Following the harrowing Hathras rape case, a group of DBAV womxn have filed an IA against caste-based violence in UP. This is what it means.
A community of Dalit, Bahujan, Adivasi, and Vimukta (DBAV) womxn recently filed an interim report (IA). It takes the Uttar Pradesh government and police and tasks them for the poor implementation of the law in the Hathras case, where a young Dalit woman was reported to be raped and murdered.
An IA or an Interim Report is a request that one makes to a court with a corresponding number which is then given to the judges to be ratified and validated.
DBAV womxn filing the IA is a collective is an autonomous group made up of Dalit, Bahujan, and Vimukta activists, scholars, professionals, lawyers, and artists. They are currently engaged in eliminating caste-based violence on both the national and regional levels through important grassroots work.
“IA states that the Hathras tragedy is indicative of systemic caste-based discrimination existing in State machineries & seeks to uphold rights of the SC/ST Community,’’ reported Live Law India.
Briefly describing the case, on September 14 a young Dalit girl was raped by four upper-caste men while she was on her way to a farm to collect cattle fodder. She succumbed to her injuries and passed away over two weeks later in Safdarjung Hospital in Delhi.
Her rape and death have resulted in widespread condemnation and media coverage. A slew of protests by activists and opposition erupted against the state government, demanding justice for both the victim and her family. The Balrampur gang gape that occurred on September 29 resulted in yet another rallying cry in the state of Uttar Pradesh.
“The state machinery, made of police personnel, politicians, and government officials, have not only failed to implement the rule of law, but it has also inflicted more violence against the victim’s family,” reported The Wire.
The IA filed by the DBAV Collective goes a step further as it demands an important re-examination of the case. Ones that specifically targets state institutions, politicians and law enforcement, and the importance of holding them accountable for caste-based injustices.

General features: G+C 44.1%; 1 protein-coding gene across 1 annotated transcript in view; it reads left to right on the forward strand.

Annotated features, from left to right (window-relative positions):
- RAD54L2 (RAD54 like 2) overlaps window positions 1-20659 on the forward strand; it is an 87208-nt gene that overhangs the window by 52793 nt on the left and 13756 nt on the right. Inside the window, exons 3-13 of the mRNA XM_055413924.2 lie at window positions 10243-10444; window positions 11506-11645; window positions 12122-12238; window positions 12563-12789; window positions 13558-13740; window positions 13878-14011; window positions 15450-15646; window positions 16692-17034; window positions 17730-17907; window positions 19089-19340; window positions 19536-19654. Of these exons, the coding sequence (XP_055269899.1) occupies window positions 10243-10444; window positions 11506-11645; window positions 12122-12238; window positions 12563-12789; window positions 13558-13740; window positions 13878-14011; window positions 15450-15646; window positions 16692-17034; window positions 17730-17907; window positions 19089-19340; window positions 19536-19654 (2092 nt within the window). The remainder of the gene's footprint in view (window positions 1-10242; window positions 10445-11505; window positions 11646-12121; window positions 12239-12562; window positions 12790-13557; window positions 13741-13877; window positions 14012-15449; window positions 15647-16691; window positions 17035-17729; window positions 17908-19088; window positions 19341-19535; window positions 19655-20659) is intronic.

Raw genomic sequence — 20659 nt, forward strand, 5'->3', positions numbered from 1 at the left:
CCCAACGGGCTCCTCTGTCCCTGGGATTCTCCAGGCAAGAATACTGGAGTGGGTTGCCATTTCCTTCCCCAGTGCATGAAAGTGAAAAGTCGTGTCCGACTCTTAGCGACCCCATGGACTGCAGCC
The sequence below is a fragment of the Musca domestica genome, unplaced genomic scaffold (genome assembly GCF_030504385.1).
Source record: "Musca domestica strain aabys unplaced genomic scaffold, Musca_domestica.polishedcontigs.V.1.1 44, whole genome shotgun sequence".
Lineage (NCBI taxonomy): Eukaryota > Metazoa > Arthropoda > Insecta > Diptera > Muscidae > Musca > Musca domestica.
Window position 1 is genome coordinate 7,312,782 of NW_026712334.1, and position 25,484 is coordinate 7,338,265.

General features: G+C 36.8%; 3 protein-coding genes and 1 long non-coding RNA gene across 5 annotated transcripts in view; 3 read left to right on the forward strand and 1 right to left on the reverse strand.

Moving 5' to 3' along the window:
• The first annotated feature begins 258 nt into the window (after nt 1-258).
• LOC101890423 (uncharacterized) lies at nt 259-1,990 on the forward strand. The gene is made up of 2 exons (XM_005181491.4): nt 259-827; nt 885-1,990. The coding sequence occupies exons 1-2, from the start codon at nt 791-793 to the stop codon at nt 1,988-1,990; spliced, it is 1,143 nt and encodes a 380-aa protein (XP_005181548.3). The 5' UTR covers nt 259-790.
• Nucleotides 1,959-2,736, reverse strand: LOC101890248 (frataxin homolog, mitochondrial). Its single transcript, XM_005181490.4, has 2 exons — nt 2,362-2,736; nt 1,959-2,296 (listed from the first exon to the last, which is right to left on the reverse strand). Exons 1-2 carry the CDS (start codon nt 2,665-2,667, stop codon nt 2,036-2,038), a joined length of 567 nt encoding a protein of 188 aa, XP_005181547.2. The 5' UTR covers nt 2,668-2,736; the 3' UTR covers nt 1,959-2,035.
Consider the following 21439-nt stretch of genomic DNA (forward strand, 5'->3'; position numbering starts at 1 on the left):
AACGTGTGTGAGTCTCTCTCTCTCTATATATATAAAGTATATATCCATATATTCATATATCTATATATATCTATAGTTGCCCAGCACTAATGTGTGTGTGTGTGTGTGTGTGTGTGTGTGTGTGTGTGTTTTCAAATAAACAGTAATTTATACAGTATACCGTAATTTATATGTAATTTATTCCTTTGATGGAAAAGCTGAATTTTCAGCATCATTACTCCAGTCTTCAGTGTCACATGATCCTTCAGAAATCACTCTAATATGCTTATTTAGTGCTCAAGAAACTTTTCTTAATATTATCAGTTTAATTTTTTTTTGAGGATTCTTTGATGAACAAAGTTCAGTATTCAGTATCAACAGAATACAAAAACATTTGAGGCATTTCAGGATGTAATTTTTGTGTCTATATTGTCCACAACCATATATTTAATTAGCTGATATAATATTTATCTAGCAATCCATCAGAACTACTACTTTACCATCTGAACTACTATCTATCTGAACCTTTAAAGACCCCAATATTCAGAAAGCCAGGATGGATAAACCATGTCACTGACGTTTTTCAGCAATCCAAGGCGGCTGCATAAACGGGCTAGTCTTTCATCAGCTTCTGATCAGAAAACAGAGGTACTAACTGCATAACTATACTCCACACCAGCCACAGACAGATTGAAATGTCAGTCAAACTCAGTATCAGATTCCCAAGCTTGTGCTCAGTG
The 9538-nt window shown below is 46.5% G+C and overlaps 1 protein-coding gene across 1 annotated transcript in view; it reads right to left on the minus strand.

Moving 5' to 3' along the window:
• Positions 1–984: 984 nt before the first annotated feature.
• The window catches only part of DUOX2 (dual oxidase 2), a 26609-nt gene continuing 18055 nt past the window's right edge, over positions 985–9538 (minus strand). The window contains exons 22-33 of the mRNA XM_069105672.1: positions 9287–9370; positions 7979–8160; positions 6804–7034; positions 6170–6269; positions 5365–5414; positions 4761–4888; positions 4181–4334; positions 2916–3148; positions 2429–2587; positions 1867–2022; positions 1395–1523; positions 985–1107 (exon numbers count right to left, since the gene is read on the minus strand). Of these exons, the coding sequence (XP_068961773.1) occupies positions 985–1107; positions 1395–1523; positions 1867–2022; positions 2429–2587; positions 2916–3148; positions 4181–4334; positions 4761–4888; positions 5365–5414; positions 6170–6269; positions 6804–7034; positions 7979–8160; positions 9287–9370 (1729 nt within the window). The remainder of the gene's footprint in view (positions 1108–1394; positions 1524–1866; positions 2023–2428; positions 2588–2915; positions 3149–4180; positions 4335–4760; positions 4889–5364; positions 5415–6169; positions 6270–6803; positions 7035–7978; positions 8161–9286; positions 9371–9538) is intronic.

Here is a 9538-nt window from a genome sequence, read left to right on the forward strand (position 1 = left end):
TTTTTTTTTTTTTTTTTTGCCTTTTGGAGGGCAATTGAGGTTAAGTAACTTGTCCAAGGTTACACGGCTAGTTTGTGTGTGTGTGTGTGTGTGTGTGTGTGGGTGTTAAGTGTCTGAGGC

In the light of the rape and murder of a 19-year-old Dalit woman in Hathras, the IA highlights the systemic nature of caste-based violence. And also its entrenched nature in today’s society. The IA directly targets the government and police departments of Uttar Pradesh to take accountability for any and all cases of caste-based violence.
It calls for some of these major changes under the Schedules Castes and Tribes (Prevention of Atrocities) Act, 1989. This Act was enacted to prevent violence and atrocities committed against scheduled castes and tribes.
Overall, the case itself underlines some of the flaws in both our law enforcement systems and judiciary today. Especially when one considers the late registration of the case by the police, significant time lags in the collection of evidence. And the derailing of major legal proceedings as well as threats and intimidation against the girl’s family.
The demands mainly focus on preventive as well as restorative justice to monitor and prevent caste-based violence.
Some of the key and immediate demands of the IA include:
It also highlights other long-term solutions and plans such as the rehabilitation of victims of caste-based violence in the state. And the creation of safe spaces, as well as security in villages for Dalit families and workers. Preventive measures need to be taken in what are known as “atrocity- prone” districts in the country.
Most distinctly, it underscores the culpability of the state government in failing to convene committee meetings and state vigilance under the SC/SP PoA Act. Over the years, Uttar Pradesh has largely ignored criminal negligence and the lack of review on the status of caste-based atrocities and crimes committed in the state.
The horrific Hathras case has proven to also be a wake up call. It continues to alert us to the pervasive nature of caste-based violence today. The submission of this IA comes at a time when the need to address caste-based violence in this country has slowly morphed into a ticking bomb. This IA could lead to similar legal calls and proceedings for other caste-based crimes in the years to come.
The call for intersectional and inclusive social justice is essential. It is important that we realise the oppression that many face along the line of caste, gender and sexuality in our society today. The IA issued by the DBAV is a great testament to effective activism and teaches us what we can do and observe as allies.
Picture credits: Photo by Eric Goverde from Pexels
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Shivani is currently an undergraduate political science student who is passionate about human rights and
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